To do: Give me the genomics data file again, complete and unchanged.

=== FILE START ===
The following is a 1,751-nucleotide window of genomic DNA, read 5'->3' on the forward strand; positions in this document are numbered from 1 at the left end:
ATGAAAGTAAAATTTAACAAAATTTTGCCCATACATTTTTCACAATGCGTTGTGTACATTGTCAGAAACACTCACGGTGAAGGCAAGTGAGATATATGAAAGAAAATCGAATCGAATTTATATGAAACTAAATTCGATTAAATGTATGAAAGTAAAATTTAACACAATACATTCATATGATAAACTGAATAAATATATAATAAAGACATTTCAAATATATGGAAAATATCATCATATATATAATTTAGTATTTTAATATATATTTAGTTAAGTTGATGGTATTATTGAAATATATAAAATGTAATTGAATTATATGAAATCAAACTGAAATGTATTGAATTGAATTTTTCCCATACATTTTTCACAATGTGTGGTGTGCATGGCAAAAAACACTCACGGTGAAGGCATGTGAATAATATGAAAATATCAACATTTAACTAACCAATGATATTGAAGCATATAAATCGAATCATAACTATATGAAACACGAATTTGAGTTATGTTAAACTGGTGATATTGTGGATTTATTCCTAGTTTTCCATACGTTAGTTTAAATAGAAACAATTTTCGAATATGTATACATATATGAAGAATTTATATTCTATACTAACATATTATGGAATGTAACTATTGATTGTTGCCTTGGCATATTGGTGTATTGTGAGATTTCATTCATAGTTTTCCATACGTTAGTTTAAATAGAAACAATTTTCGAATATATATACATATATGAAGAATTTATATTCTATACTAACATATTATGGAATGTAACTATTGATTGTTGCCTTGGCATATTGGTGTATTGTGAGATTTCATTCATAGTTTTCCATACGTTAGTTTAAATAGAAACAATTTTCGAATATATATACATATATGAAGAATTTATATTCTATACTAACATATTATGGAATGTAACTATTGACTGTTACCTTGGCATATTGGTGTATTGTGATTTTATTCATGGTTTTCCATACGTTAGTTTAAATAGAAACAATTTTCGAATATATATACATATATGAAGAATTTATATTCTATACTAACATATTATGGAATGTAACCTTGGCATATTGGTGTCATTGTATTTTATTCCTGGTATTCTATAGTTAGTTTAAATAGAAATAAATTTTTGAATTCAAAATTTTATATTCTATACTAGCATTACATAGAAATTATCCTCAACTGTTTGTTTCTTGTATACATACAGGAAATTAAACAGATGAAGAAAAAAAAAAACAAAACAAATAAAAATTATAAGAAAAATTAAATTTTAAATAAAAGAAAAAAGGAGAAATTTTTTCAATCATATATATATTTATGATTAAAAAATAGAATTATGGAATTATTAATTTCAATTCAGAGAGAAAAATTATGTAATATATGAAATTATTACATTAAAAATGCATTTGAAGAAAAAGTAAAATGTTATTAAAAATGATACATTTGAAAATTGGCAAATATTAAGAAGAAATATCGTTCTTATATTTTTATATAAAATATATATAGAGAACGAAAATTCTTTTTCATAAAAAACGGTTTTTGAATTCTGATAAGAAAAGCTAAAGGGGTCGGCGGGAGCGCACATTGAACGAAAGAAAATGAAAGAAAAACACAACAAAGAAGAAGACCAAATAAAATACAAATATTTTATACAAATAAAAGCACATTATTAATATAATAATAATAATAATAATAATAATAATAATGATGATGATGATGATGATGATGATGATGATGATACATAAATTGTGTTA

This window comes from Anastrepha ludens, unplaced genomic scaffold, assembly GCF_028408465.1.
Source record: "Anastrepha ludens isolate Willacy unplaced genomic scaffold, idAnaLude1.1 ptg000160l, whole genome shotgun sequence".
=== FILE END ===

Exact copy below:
The following is a 1,751-nucleotide window of genomic DNA, read 5'->3' on the forward strand; positions in this document are numbered from 1 at the left end:
ATGAAAGTAAAATTTAACAAAATTTTGCCCATACATTTTTCACAATGCGTTGTGTACATTGTCAGAAACACTCACGGTGAAGGCAAGTGAGATATATGAAAGAAAATCGAATCGAATTTATATGAAACTAAATTCGATTAAATGTATGAAAGTAAAATTTAACACAATACATTCATATGATAAACTGAATAAATATATAATAAAGACATTTCAAATATATGGAAAATATCATCATATATATAATTTAGTATTTTAATATATATTTAGTTAAGTTGATGGTATTATTGAAATATATAAAATGTAATTGAATTATATGAAATCAAACTGAAATGTATTGAATTGAATTTTTCCCATACATTTTTCACAATGTGTGGTGTGCATGGCAAAAAACACTCACGGTGAAGGCATGTGAATAATATGAAAATATCAACATTTAACTAACCAATGATATTGAAGCATATAAATCGAATCATAACTATATGAAACACGAATTTGAGTTATGTTAAACTGGTGATATTGTGGATTTATTCCTAGTTTTCCATACGTTAGTTTAAATAGAAACAATTTTCGAATATGTATACATATATGAAGAATTTATATTCTATACTAACATATTATGGAATGTAACTATTGATTGTTGCCTTGGCATATTGGTGTATTGTGAGATTTCATTCATAGTTTTCCATACGTTAGTTTAAATAGAAACAATTTTCGAATATATATACATATATGAAGAATTTATATTCTATACTAACATATTATGGAATGTAACTATTGATTGTTGCCTTGGCATATTGGTGTATTGTGAGATTTCATTCATAGTTTTCCATACGTTAGTTTAAATAGAAACAATTTTCGAATATATATACATATATGAAGAATTTATATTCTATACTAACATATTATGGAATGTAACTATTGACTGTTACCTTGGCATATTGGTGTATTGTGATTTTATTCATGGTTTTCCATACGTTAGTTTAAATAGAAACAATTTTCGAATATATATACATATATGAAGAATTTATATTCTATACTAACATATTATGGAATGTAACCTTGGCATATTGGTGTCATTGTATTTTATTCCTGGTATTCTATAGTTAGTTTAAATAGAAATAAATTTTTGAATTCAAAATTTTATATTCTATACTAGCATTACATAGAAATTATCCTCAACTGTTTGTTTCTTGTATACATACAGGAAATTAAACAGATGAAGAAAAAAAAAAACAAAACAAATAAAAATTATAAGAAAAATTAAATTTTAAATAAAAGAAAAAAGGAGAAATTTTTTCAATCATATATATATTTATGATTAAAAAATAGAATTATGGAATTATTAATTTCAATTCAGAGAGAAAAATTATGTAATATATGAAATTATTACATTAAAAATGCATTTGAAGAAAAAGTAAAATGTTATTAAAAATGATACATTTGAAAATTGGCAAATATTAAGAAGAAATATCGTTCTTATATTTTTATATAAAATATATATAGAGAACGAAAATTCTTTTTCATAAAAAACGGTTTTTGAATTCTGATAAGAAAAGCTAAAGGGGTCGGCGGGAGCGCACATTGAACGAAAGAAAATGAAAGAAAAACACAACAAAGAAGAAGACCAAATAAAATACAAATATTTTATACAAATAAAAGCACATTATTAATATAATAATAATAATAATAATAATAATAATAATGATGATGATGATGATGATGATGATGATGATGATACATAAATTGTGTTA

This window comes from Anastrepha ludens, unplaced genomic scaffold, assembly GCF_028408465.1.
Source record: "Anastrepha ludens isolate Willacy unplaced genomic scaffold, idAnaLude1.1 ptg000160l, whole genome shotgun sequence".